Correcting written work electronically

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In this section we will reflect upon methods to use social media in correcting students electronic submissions.


It is now possible to correct papers electronically using an application program which, when downloaded, is an integrated part of Word. For teachers a set of comments are ready for use by a single click and it is possible to have many sets of comments to switch between. Teachers can easily make their own standard comments to use with the program. The program is useful for all teachers who correct written work and who can make use of a set of comments. As an example, teachers of foreign languages usually have to comment on a lot of grammatical errors, elaborated sentence structures and elements in the context, which are really good. It is possible to give each student good grammar explanations as well as individual comments.

In many classrooms, subject areas or schools/colleges, papers often need to be handed in electronically. The best scenario for this is if you operate from a communication platform, one of the virtual learning platforms. Many platforms may be available and usable; Fronter is used here to explain how it works. This platform is used worldwide, but the choice of a virtual communication platform – as well as the way of correcting papers - obviously builds on the educational culture in the different nations.


The “hand-in” by the students is therefore done electronically and thus the method is environmentally friendly. They upload their paper to a folder on Fronter, which allows them to do so only until a fixed time, after which the folder is closed – late hand-ins are therefore not possible. The student can see if they have uploaded their files correctly, but cannot see papers from other students. Only the teacher can see them all.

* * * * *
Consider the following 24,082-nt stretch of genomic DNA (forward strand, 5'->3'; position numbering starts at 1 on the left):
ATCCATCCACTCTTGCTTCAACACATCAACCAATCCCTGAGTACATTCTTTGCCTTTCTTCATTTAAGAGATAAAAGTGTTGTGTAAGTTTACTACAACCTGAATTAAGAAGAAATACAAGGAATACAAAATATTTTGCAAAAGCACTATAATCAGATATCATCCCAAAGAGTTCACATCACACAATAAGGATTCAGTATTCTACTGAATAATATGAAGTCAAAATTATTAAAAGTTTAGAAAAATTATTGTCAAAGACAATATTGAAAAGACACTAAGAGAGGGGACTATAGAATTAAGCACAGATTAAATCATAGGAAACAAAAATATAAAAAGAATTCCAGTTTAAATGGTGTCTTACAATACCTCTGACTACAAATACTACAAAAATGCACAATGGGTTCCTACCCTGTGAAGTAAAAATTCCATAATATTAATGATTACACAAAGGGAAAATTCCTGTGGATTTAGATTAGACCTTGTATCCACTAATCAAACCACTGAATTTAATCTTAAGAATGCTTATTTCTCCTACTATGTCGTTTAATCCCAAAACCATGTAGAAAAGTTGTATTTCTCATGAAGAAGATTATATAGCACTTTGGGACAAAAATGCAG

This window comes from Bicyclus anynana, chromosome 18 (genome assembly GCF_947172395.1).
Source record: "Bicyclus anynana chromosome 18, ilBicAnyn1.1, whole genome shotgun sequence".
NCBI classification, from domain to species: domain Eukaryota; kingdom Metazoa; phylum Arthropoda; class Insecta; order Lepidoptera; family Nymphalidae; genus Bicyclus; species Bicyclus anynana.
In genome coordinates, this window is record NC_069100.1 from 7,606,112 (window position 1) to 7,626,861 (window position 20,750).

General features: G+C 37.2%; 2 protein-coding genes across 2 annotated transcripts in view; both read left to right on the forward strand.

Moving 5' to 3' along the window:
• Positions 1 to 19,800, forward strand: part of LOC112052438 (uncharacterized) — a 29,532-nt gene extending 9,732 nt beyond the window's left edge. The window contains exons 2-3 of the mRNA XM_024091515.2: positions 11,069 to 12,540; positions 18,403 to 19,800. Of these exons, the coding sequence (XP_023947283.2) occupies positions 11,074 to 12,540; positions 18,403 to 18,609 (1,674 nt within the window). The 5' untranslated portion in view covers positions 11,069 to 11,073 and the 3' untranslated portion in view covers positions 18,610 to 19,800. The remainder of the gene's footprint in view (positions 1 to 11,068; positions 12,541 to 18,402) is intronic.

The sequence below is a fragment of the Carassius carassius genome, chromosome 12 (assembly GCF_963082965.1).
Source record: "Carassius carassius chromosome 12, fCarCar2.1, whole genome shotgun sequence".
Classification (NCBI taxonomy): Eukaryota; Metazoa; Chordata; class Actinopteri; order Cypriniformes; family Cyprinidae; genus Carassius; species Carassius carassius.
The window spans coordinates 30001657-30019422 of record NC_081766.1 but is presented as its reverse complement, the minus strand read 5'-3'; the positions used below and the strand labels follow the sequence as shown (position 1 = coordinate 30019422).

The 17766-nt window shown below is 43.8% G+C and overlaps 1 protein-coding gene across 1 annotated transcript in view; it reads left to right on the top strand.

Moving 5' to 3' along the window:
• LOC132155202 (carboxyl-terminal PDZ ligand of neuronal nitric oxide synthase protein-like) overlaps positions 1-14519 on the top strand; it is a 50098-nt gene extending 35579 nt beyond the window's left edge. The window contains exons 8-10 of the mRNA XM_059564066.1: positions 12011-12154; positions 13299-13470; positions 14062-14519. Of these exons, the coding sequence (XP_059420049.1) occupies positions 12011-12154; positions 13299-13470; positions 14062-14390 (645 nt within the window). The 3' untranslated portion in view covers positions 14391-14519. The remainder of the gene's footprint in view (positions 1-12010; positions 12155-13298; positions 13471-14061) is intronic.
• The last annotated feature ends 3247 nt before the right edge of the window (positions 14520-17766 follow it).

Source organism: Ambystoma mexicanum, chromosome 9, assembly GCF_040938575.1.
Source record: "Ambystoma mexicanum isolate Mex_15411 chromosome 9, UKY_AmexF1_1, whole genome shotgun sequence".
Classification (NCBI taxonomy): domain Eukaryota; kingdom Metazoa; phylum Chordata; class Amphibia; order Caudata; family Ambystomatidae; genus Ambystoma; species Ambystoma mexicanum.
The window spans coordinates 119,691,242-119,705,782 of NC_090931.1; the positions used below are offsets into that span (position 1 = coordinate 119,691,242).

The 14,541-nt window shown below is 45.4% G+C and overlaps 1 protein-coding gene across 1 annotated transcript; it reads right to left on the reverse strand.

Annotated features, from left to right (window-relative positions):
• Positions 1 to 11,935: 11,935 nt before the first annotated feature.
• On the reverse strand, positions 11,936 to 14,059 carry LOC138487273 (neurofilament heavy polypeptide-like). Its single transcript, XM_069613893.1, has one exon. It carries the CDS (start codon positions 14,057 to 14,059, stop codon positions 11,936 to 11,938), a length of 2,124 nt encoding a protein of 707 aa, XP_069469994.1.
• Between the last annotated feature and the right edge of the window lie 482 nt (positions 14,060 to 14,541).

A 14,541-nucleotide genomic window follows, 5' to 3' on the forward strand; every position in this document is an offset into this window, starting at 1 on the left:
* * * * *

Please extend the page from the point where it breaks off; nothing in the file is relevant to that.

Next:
The teacher now opens the folder with all the papers, one from each student, and clicks “comment on” on the first paper, which opens the word-document in a way, which means that it will be returned to the same folder directly after correction. No other downloads or the saving is needed. The student will see the returned paper under his or her originally uploaded paper.

The electronic correction and marking of papers has been around for some time with varying success and degrees in ease of use.

The first program in question here can be bought from You can order up to 5 free test licenses for your school by writing directly (in English or German) to:

On a PC the Easy Correct program will be incorporated directly into the Word program, once installed. It becomes an index tab divider, see the example below. On a Mac it runs as an individual program integrating with Word.

EasyCorrect ENGLSMALL.jpg

How to send the paper from the student to the teacher and back depends on the platform used, so this part will not be explained here – only, I should like to mention that I download the paper from a folder in our platform Fronter, and when done commenting on the paper, I simply click upload again and the student will be able to go to the folder, see his or her own original document as well as the edition with comments. The student does not have to have the Easy Correct program in order to see the comments and work with them.

In practice, you place the curser in the word or you mark several words and then click on the bottom, which says the comment wanted. The comments are then seen in the margin, and if you let the curser rest on top of the word in question, the square box will also show directly. This is an advantage if a student gets quite many comments. Thus it functions just as when we use “Comment” in Word, however, the set of comments are pre-written and are to be used for as many times as possible. Also, links can be attached automatically to comments, so that students can be directed straight to (for example) an instructional videos, on-line exercises, etc. It is also possible to record a voice-comment – and once recorded, they can be saved and re-used. If this method is preferred, remember to ask the students to bring headphones, so you are not to hear your own voice from 20 different computers at the same time.